BOSSIER PARISH, LA (KSLA) - A soldier killed in Germany during World War II is making his long-awaited return home to Texas.
It's a homecoming 73 years in the making.
"We had come back from school and the family had just received the telegram that he was missing in action. So when we got home, it wasn't a happy situation; both my mother and father were crying."
John Husak remembers vividly the day the Army reported his brother missing.
That was in February 1945.
Nine months later, the Army declared Staff Sgt. Leo Husak as killed in action.
"(And) that was like reliving it all over again, and a finality," John Husak remembers.
As the years went on, he and another brother submitted DNA samples to the U.S. Defense POW/MIA Accounting Agency in hopes of one day bringing their brother's remains home where they belong.
"The family did have a memorial service for him in the church. And we kind of thought, well, that put closure on it. But there was still this openness, he's not here."
For nearly three-quarters of a century, an unidentified body lay at rest in a Netherlands cemetery.
"They gave him a number 1034," said John Husak.
With the help of dental records and other forensic tests, including a 99 percent match in DNA, 1034 now is Staff Sgt. Leo Husak.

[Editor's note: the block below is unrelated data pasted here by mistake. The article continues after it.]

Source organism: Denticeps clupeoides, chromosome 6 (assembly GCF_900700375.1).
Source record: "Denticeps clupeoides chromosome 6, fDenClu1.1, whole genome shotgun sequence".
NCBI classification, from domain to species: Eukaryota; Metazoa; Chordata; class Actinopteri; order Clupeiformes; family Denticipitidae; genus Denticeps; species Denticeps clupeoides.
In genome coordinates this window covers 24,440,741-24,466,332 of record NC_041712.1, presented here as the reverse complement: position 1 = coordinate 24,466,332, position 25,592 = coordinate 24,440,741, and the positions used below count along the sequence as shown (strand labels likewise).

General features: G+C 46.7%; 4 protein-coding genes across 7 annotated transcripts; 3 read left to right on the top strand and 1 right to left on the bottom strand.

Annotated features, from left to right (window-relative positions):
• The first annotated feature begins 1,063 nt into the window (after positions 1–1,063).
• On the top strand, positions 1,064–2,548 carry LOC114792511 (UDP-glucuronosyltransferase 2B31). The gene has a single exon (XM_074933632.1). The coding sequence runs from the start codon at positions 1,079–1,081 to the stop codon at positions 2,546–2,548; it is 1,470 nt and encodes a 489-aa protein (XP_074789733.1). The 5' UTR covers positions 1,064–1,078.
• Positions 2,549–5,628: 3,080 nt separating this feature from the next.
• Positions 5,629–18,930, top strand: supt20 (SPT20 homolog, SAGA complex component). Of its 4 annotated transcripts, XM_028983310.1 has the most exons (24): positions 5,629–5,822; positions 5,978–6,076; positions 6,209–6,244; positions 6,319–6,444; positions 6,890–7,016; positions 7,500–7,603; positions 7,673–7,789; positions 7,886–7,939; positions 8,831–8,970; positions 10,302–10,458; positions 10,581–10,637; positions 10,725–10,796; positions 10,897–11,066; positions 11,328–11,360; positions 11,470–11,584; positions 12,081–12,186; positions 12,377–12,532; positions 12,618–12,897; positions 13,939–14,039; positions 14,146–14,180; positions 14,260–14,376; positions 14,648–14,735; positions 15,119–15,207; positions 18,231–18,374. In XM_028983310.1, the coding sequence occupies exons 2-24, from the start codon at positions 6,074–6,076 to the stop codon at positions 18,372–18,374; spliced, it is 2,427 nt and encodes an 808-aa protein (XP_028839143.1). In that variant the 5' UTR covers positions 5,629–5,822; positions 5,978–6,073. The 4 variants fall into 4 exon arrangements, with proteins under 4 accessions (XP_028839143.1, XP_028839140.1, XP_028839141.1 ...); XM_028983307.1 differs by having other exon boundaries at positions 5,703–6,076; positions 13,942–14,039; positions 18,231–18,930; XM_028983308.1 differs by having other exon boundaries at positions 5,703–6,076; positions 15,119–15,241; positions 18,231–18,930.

"At first, I thought this is some sort of a hoax, somebody is going to ask me for money," John Husak said of when the Army first informed them of the identification.
"It's unbelievable really."
It wasn't until Army officials presented John Husak's family with their findings, including information about his brother's final battle, did he truly believe.
What the Army didn't know is that Leo Husak made a pact with a fellow solider before he died, promising one another they'd visit their families if one of them didn't make it.
The story of Leo Husak's death shared by Army officials is nearly identical to the one John Husak heard years ago.
"He was on a scouting patrol at about 9 o'clock at night. And he came around the snowbank with five other people. And as soon as he showed his head, he was hit; and they said he was killed instantly."
Leo Husak died in Germany's Hürtgen Forest during the longest single battle the U.S. Army has ever fought.
"He was killed 30 January 1945," John Husak said.
Leo Husak was just 21 years old.
"My mother would always say she wished they would find him and bring him home," John Husak said as he took a deep breath.
"He's coming home.
"We hope that, as sad as it's going to be, and it is, it will put closure to it and will have the body remains in the family plot."
The missing link to the Husaks' military heritage.
"My father was in World War I. Leo was in two (WWII). I served during the Korean-Vietnam era. Our son John retired from the Air Force, also he served during the Desert Storm era; and our only grandson is presently in the ROTC program at the University of Texas at Arlington, and he hopes to fly with the Air Force he has a pilot slot at this time," John Husak said.
"We are just eternally grateful to all of those people that worked on this case. Well, not only this case, but the other cases to put it all together."
And he shares a message of hope to those still searching.
"Don't give up. The Army is working and they are going to bring everyone home that they possibly can."
The Husak family is working on finalizing details for the service. They expect it to be held in West, Texas, in June.